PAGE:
My Best Friend the Bunny 

Contra Costa Civic Theatre revives a beloved play about an imaginary friend.

Apparently the most produced play in Contra Costa Civic Theatre's fifty-year history, Harvey is the sweet, gooey, traditional comedy that put playwright Mary Chase on the map, and inspired the 1950 film version with Jimmy Stewart and Josephine Hull. Like many old plays, it flirts with real-world issues (greed, alcoholism, psychoanalysis) without delving too deep in the muck. At its heart, it's just a morality tale about the importance of being nice to people — even people who get under your skin. It centers on a repressed, quasi-alcoholic, middle-aged do-gooder named Elwood P. Dowd — played by Tom Reardon in CCCT's latest rendition — who befriends an imaginary six-foot anthropomorphic rabbit, much to the chagrin of his sister Veta (Maureen-Theresa Williams) and niece Myrtle Mae (Liz Caffrey). All three of them live in Dowd's inherited mansion, along with the rabbit, whom Dowd has named Harvey. Such execrable circumstances drive Veta and Myrtle Mae do what any rationally minded social climbers would do in that situation: try to commit Dowd to a sanatorium, then take the money and run. It's easier said than done.

For two women to put their male benefactor in the funny farm would have been unthinkable back in 1944 (the year Harvey premiered on Broadway), and even today, it smacks of mean-spiritedness. Yet it's hard not to sympathize with Veta and Myrtle Mae. Dowd has a way of making people cringe, and surely he was just as irritating half a century ago. He has one of those earnest, cloying personalities that's hard to like but easy to pity — thus, everyone feels bad for detesting him. Dowd is a serial hander-outer of business cards and joiner of social clubs. He drinks whiskey by the bottle, hangs out with riff-raff, and won't think twice about letting any stranger into his house. Worst of all, he's completely serious about the bunny friend Harvey. So serious, in fact, that he'll introduce Harvey to anyone who crosses his path, from distant relatives to people he meets at bars.

Clearly, the play wants us to chafe against Dowd in the same way that Mike Leigh wanted us to feel uncomfortable with Poppy, the overly sanguine lead character in his 2008 film Happy-Go-Lucky. But ultimately, we're supposed to feel sorry for the hapless main character and want to protect him from a whole slew of venal forces: Veta and Myrtle Mae, who want to sell Dowd's house and take a dream vacation to Pasadena; Dr. Lyman Sanderson (Greg Milholland), an apprentice psychiatrist who only wants to advance his career while carousing with head nurse Ruth Kelly (Liz Olds); and William R. Chumley (Ken Ray), a senior psychiatrist armed with Formula 977, one dose of which will transform Dowd into a "normal human being." As it turns out, most characters in the play are as screwy as Dowd, they just act it out in a more socially acceptable way.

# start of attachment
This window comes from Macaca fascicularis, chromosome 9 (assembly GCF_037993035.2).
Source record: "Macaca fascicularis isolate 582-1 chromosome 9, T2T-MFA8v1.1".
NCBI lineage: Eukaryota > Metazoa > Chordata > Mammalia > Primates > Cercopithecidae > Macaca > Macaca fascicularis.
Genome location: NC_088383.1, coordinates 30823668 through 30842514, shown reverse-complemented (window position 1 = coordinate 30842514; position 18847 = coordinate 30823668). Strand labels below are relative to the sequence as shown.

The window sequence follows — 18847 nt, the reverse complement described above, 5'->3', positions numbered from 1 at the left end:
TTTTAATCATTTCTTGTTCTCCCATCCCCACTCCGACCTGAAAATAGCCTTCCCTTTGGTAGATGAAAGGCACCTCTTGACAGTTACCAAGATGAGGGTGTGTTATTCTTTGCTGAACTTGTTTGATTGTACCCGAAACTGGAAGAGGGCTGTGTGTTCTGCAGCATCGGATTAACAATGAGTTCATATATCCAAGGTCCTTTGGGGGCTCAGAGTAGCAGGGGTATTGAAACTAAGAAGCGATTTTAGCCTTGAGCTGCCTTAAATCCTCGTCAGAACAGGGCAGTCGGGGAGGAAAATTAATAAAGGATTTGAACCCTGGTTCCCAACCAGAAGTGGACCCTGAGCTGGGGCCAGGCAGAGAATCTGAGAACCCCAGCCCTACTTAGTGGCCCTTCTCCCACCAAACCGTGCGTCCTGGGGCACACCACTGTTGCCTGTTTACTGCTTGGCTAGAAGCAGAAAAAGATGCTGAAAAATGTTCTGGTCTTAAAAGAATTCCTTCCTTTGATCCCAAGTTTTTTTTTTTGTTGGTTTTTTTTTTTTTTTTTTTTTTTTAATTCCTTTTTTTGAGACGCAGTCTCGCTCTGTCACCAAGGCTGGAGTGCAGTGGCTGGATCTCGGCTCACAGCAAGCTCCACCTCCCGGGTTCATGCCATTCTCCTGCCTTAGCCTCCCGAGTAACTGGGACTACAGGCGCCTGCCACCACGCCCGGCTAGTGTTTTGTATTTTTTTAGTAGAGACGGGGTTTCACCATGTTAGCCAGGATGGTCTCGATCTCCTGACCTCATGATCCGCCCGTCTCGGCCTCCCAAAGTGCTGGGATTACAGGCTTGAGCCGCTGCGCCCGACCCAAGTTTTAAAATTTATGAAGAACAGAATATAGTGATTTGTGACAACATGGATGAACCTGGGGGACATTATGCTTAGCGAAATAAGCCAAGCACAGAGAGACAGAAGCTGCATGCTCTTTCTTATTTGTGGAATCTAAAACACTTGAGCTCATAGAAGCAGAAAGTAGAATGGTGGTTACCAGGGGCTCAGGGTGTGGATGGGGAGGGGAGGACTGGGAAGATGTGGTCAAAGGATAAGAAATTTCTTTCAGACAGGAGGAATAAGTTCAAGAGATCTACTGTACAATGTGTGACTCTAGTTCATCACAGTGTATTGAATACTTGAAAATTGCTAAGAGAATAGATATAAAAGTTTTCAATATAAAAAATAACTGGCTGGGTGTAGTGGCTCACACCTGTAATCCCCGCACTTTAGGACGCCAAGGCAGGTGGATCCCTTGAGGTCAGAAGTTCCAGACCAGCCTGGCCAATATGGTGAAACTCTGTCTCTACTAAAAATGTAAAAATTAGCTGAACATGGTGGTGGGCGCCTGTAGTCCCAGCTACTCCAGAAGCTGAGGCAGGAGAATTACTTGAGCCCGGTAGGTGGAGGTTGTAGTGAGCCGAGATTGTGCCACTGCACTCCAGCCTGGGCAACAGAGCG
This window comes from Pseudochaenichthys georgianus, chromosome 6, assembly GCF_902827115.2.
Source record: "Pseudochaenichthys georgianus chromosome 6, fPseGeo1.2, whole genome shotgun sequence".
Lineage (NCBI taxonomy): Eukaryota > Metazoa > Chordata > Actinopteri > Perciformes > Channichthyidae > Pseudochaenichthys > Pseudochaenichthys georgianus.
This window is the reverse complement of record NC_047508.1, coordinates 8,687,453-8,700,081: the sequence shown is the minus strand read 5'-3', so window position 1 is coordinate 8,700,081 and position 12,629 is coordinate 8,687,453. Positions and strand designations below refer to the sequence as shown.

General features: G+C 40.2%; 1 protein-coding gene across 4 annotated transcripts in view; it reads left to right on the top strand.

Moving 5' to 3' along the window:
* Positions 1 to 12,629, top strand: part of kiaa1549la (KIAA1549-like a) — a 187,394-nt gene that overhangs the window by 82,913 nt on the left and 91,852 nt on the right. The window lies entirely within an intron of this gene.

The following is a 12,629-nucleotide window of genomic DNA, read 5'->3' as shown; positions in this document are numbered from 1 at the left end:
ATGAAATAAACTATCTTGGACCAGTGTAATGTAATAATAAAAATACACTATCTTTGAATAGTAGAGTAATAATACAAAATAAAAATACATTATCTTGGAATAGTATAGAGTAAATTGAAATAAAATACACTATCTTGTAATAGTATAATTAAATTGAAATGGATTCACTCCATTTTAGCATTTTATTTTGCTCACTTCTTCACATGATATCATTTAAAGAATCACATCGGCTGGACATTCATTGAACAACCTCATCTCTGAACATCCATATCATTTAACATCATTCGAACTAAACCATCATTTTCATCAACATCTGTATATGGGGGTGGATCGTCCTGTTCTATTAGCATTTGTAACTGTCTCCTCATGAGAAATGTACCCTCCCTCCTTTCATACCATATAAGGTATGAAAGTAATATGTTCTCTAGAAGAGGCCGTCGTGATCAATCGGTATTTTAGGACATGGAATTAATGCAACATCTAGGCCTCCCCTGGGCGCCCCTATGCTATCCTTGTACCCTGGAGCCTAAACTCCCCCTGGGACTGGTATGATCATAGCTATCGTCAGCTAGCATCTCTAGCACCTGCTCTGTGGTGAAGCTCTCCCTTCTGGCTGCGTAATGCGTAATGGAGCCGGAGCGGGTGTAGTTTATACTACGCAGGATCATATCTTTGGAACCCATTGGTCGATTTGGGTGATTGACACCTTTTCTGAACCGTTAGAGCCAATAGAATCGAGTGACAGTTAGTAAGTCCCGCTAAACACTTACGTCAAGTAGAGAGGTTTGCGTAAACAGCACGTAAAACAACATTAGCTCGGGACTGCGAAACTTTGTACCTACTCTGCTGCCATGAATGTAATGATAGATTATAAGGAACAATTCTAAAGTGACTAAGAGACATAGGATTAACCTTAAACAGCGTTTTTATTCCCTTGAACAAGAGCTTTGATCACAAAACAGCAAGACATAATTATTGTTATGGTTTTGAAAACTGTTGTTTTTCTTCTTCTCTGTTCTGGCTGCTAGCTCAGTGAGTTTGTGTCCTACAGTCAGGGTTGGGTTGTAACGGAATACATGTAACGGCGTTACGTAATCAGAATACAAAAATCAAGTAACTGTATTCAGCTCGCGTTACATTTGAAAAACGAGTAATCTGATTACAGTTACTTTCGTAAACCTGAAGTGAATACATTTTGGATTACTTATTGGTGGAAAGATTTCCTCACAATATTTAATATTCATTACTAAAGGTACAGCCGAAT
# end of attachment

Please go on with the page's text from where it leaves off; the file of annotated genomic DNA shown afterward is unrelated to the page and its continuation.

Harvey won a Pulitzer in 1945, but by today's standards it seems anachronistic. To make the play work, director Kathleen Ray stays true to its 1940s setting: The men wear bowler hats, the women dress in taffeta, and the sanatorium has three Rorschach test images framed on the wall. For the most part, Ray lets the play be funny on its own terms, and it does, indeed, offer quite a few chuckles. Playwright Chase wrote it during a time when jokes were allowed to roll to a natural conclusion, rather than rush for a punch-line. Thus, the humor operates in subtle ways and a lot of it derives from the characters' congenital hokeyness. Myrtle Mae is constantly on the lookout for a man (really, any man) to rescue her from a kooky uncle and overbearing mother — the first who comes along is the cheeky hospital orderly Duane Wilson (Billy Raphael). Veta, naturally, sees Wilson as a sex predator, mostly because he sequestered her in the sanatorium for one night, due to a misunderstanding. There are jokes sprinkled throughout about the sanatorium — which, as Veta points out, is mostly a place to put surly, ill-mannered women until they learn how to behave. Meanwhile, the psychologists hit on their nurses and the head doctor has sex fantasies that all take place at a hotel in Akron, Ohio.

In that environment, we're meant to view Elwood P. Dowd as just a little less crazy than everyone else. Reardon plays him as an affable sad sack who most of us have encountered in real life. He has a perfect Li'l Abner face for the part, and a kind of joie de vivre that verges on being — well, creepy. Were the play set in 2009, Dowd would probably have a lot of imaginary friends on the Internet. While the plot is a little far removed for modern audiences, it's still a charming production, buoyed by Reardon and some talented bit-part actors. Raphael is hilarious trying to seduce the bratty Myrtle Mae, while Chris Harper steals the show as an ornery cab driver who unwittingly becomes Dowd's savior (and indicts modern psychiatry in the process). Cheery sitcom music between scenes gives this production a winking quality. It might be Ray's way of admitting that the play is a bit dated, but we love it anyway, just as we love Elwood P. Dowd.

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